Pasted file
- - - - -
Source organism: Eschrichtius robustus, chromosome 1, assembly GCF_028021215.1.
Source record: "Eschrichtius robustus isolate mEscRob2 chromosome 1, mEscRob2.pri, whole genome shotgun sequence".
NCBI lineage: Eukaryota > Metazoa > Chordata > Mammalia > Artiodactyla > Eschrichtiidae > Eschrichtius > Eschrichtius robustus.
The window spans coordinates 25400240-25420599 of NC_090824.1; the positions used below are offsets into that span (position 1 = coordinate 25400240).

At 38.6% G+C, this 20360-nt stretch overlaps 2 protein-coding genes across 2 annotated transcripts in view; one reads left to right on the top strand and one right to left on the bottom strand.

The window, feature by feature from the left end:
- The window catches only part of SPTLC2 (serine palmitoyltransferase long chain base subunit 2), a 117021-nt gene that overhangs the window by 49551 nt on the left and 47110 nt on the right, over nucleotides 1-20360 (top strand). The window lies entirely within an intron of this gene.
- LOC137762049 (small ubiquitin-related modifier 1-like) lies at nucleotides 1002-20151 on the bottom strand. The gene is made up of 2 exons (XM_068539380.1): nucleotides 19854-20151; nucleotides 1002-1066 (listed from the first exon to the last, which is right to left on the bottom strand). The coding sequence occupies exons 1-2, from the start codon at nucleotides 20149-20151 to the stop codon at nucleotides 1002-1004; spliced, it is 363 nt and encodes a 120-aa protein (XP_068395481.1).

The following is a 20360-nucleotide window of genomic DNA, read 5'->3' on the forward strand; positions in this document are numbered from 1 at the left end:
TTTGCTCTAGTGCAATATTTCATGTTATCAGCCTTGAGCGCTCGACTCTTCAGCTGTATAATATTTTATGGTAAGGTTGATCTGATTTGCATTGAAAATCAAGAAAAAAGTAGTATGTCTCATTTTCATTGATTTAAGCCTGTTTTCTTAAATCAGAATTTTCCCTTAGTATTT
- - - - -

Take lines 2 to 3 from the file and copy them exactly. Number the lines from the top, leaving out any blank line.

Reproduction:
Source record: "Eschrichtius robustus isolate mEscRob2 chromosome 1, mEscRob2.pri, whole genome shotgun sequence".
NCBI lineage: Eukaryota > Metazoa > Chordata > Mammalia > Artiodactyla > Eschrichtiidae > Eschrichtius > Eschrichtius robustus.